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| Moon Phases on Jul 23, 2012

Understanding waxing crescent moon

When you see the moon as a slim crescent – in the west after sunset – it’s a waxing moon. Is that Earth’s shadow on the moon? No, it’s the moon’s own shadow.

A waxing crescent moon – sometimes called a young moon – is always seen in the west after sunset.

At this moon phase, the Earth, moon and sun are located nearly on a line in space. If they were more precisely on a line, as they are at new moon, we wouldn’t see the moon. The moon would travel across the sky during the day, lost in the sun’s glare.

Here’s more to look for in tonight’s sky

But a waxing crescent moon is far enough away from that Earth-sun line to be visible near the sun’s glare – that is, in the west after sunset. This moon phase is seen one day to several days after new moon. On these days, the moon rises one hour to several hours behind the sun and follows the sun across the sky during the day. When the sun sets, and the sky darkens, the moon pops into view in the western sky.

Waxing crescent moon on May 24, 2012 from EarthSky Facebook friend Jv Noriega in Manila, Philippines. Thank you Jv!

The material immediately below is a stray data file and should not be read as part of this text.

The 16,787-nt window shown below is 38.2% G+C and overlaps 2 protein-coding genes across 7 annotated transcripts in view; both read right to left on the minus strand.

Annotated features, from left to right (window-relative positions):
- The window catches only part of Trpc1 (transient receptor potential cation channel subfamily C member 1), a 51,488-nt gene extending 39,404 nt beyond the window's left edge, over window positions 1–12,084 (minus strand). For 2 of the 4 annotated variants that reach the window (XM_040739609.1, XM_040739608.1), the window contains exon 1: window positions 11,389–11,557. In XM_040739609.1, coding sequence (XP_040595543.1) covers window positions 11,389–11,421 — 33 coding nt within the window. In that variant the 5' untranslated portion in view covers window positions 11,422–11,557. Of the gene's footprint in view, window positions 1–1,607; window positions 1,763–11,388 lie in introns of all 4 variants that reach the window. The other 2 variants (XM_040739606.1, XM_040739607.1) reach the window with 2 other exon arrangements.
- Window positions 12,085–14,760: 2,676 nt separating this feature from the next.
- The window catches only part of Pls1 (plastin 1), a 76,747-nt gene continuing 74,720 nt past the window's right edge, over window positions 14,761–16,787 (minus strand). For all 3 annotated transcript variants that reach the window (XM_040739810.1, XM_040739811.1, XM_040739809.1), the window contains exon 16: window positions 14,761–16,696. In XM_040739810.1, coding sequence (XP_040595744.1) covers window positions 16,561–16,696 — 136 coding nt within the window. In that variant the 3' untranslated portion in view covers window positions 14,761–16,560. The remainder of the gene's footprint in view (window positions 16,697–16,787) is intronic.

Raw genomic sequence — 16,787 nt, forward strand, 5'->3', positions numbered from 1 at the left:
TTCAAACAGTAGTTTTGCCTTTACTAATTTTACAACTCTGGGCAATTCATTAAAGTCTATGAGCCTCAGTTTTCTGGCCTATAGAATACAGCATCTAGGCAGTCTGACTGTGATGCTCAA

Note that a crescent moon has nothing to do with Earth’s shadow on the moon. The only time Earth’s shadow can fall on the moon is at full moon, during a lunar eclipse. There is a shadow on a crescent moon, but it’s the moon’s own shadow. Night on the moon happens on the part of the moon submerged in the moon’s own shadow. Likewise, night on Earth happens on the part of Earth submerged in Earth’s own shadow.

Because the waxing crescent moon is nearly on a line with the Earth and sun, its illuminated hemisphere – or day side – is facing mostly away from us. We see only a slender fraction of the day side: a crescent moon. Each evening, because the moon is moving eastward in orbit around Earth, the moon appears farther from the sunset glare. It is moving farther from the Earth-sun line in space. Each evening, as the moon’s orbital motion carries it away from the Earth-sun line, we see more of the moon’s day side. Thus the crescent in the west after sunset appears to wax, or grow fatter each evening.

Photo credit: Peter Rodney Breaux

You sometimes see a pale glow on the darkened portion (night side) of a crescent moon. This glow is due to light reflected from Earth’s day side. It’s called earthshine.

As the moon orbits Earth, it changes phase in an orderly way. Follow these links to understand the various phases of the moon.

Understanding Moon Phases
Waxing Crescent
First Quarter
Waxing Gibbous
Full Moon
Waning Gibbous
Last Quarter
Waning Crescent
New Moon